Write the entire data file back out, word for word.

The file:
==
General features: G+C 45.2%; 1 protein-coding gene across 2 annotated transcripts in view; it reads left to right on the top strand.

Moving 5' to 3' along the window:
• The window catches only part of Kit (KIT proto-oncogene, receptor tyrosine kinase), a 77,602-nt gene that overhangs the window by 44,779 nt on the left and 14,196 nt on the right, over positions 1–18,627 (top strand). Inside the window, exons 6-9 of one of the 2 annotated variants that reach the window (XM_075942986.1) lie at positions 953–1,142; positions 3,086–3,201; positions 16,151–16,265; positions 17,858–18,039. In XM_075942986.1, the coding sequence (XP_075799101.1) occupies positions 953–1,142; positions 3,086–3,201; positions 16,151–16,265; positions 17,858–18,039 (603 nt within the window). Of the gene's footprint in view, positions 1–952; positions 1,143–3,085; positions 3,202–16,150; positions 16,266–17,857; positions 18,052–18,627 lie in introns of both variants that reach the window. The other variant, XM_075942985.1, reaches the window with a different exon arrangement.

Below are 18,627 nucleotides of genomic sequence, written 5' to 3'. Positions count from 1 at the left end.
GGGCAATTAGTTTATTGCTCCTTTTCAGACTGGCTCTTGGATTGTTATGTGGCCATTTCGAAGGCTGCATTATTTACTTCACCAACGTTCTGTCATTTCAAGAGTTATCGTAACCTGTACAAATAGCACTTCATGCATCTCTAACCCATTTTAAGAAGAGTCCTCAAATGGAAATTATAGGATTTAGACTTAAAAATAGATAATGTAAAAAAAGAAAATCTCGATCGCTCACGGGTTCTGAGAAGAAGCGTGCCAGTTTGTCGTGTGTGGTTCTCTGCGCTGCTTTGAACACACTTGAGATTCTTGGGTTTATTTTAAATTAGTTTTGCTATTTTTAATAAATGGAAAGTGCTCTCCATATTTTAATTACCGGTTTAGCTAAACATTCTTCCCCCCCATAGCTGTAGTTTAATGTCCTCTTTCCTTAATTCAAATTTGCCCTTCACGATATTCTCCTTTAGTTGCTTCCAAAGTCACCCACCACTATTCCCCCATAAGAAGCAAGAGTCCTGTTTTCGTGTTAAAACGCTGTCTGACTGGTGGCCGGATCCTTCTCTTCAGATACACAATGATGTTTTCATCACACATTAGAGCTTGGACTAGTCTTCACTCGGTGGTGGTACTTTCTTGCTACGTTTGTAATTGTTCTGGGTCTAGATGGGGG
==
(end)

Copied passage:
General features: G+C 45.2%; 1 protein-coding gene across 2 annotated transcripts in view; it reads left to right on the top strand.

Moving 5' to 3' along the window:
• The window catches only part of Kit (KIT proto-oncogene, receptor tyrosine kinase), a 77,602-nt gene that overhangs the window by 44,779 nt on the left and 14,196 nt on the right, over positions 1–18,627 (top strand). Inside the window, exons 6-9 of one of the 2 annotated variants that reach the window (XM_075942986.1) lie at positions 953–1,142; positions 3,086–3,201; positions 16,151–16,265; positions 17,858–18,039. In XM_075942986.1, the coding sequence (XP_075799101.1) occupies positions 953–1,142; positions 3,086–3,201; positions 16,151–16,265; positions 17,858–18,039 (603 nt within the window). Of the gene's footprint in view, positions 1–952; positions 1,143–3,085; positions 3,202–16,150; positions 16,266–17,857; positions 18,052–18,627 lie in introns of both variants that reach the window. The other variant, XM_075942985.1, reaches the window with a different exon arrangement.

Below are 18,627 nucleotides of genomic sequence, written 5' to 3'. Positions count from 1 at the left end.
GGGCAATTAGTTTATTGCTCCTTTTCAGACTGGCTCTTGGATTGTTATGTGGCCATTTCGAAGGCTGCATTATTTACTTCACCAACGTTCTGTCATTTCAAGAGTTATCGTAACCTGTACAAATAGCACTTCATGCATCTCTAACCCATTTTAAGAAGAGTCCTCAAATGGAAATTATAGGATTTAGACTTAAAAATAGATAATGTAAAAAAAGAAAATCTCGATCGCTCACGGGTTCTGAGAAGAAGCGTGCCAGTTTGTCGTGTGTGGTTCTCTGCGCTGCTTTGAACACACTTGAGATTCTTGGGTTTATTTTAAATTAGTTTTGCTATTTTTAATAAATGGAAAGTGCTCTCCATATTTTAATTACCGGTTTAGCTAAACATTCTTCCCCCCCATAGCTGTAGTTTAATGTCCTCTTTCCTTAATTCAAATTTGCCCTTCACGATATTCTCCTTTAGTTGCTTCCAAAGTCACCCACCACTATTCCCCCATAAGAAGCAAGAGTCCTGTTTTCGTGTTAAAACGCTGTCTGACTGGTGGCCGGATCCTTCTCTTCAGATACACAATGATGTTTTCATCACACATTAGAGCTTGGACTAGTCTTCACTCGGTGGTGGTACTTTCTTGCTACGTTTGTAATTGTTCTGGGTCTAGATGGGGG